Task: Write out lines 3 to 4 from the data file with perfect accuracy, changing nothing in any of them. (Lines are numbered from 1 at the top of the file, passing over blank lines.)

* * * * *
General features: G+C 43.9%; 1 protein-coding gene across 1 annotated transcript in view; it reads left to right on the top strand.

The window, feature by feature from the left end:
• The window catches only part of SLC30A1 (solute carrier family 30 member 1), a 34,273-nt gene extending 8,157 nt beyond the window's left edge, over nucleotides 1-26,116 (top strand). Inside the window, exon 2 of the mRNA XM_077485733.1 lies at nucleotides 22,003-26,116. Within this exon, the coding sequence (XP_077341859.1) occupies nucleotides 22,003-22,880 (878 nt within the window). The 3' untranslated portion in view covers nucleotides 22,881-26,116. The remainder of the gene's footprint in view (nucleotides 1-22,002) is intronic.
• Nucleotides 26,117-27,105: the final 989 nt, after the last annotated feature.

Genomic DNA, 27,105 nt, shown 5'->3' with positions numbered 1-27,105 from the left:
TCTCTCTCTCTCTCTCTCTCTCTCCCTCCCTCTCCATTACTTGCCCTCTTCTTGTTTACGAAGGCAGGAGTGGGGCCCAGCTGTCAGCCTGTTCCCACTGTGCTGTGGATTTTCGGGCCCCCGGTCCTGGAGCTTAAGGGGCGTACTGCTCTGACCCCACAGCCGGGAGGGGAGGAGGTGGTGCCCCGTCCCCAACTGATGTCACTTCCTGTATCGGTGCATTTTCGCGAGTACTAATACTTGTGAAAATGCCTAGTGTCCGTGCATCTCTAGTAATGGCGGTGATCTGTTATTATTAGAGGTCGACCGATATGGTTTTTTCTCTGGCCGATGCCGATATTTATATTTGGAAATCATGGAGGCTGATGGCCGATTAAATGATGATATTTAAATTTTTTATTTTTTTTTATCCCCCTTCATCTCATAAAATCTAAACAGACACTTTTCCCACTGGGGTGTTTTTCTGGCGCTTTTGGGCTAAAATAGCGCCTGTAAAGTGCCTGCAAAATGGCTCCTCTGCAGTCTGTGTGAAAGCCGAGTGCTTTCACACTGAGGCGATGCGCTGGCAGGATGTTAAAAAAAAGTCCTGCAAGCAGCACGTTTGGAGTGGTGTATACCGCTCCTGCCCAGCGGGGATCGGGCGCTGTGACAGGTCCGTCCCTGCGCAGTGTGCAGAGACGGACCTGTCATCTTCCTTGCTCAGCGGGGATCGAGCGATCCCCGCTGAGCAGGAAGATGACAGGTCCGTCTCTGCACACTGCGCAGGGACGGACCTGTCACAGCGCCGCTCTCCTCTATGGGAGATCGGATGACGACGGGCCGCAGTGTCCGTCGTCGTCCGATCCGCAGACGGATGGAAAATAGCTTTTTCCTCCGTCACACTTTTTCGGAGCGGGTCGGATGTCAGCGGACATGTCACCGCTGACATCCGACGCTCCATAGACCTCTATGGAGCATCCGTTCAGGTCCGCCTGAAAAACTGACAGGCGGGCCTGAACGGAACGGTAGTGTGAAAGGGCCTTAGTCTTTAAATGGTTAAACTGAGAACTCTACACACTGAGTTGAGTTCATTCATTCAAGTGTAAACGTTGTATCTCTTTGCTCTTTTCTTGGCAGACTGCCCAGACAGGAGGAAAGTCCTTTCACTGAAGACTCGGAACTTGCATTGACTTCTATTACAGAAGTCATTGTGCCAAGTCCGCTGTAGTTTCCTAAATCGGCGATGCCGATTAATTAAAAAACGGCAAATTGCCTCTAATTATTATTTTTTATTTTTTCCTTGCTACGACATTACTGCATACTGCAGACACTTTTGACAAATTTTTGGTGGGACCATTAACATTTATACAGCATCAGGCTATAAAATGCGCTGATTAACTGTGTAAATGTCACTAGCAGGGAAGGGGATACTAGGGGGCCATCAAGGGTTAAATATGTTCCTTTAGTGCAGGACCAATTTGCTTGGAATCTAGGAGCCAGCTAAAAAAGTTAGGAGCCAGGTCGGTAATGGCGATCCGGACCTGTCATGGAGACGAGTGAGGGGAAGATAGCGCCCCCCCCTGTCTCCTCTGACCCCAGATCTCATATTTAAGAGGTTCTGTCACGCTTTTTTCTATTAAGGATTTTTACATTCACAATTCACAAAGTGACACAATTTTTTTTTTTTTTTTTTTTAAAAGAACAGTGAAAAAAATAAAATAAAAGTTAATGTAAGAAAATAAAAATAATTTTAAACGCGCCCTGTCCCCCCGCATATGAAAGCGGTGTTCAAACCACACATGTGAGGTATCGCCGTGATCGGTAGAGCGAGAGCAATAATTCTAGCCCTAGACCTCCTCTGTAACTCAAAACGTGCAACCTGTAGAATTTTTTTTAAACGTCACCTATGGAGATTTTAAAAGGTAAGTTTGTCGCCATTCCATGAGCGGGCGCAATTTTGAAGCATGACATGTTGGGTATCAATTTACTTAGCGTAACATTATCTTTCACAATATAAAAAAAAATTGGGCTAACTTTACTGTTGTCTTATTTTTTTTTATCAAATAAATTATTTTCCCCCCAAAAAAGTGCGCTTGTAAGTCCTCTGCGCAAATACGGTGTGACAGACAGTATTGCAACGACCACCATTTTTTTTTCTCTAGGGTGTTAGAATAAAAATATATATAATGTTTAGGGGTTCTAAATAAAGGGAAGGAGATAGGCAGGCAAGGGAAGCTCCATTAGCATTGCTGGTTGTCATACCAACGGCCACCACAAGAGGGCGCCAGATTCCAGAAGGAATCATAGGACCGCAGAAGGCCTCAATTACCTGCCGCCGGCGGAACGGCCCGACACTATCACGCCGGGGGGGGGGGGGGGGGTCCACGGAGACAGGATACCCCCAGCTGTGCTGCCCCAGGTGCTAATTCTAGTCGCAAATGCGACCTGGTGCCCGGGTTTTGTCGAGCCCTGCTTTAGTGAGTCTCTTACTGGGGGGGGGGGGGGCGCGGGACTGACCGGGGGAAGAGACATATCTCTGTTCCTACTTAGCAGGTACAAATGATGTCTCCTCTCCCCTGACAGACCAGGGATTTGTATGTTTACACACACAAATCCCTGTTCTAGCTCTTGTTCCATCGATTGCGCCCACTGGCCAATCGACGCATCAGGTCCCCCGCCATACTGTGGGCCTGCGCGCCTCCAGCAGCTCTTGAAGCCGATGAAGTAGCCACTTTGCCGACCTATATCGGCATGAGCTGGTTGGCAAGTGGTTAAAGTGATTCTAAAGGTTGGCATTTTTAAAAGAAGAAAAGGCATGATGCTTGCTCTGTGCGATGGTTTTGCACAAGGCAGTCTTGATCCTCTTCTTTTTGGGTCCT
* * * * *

• The window catches only part of SLC30A1 (solute carrier family 30 member 1), a 34,273-nt gene extending 8,157 nt beyond the window's left edge, over nucleotides 1-26,116 (top strand). Inside the window, exon 2 of the mRNA XM_077485733.1 lies at nucleotides 22,003-26,116. Within this exon, the coding sequence (XP_077341859.1) occupies nucleotides 22,003-22,880 (878 nt within the window). The 3' untranslated portion in view covers nucleotides 22,881-26,116. The remainder of the gene's footprint in view (nucleotides 1-22,002) is intronic.
• Nucleotides 26,117-27,105: the final 989 nt, after the last annotated feature.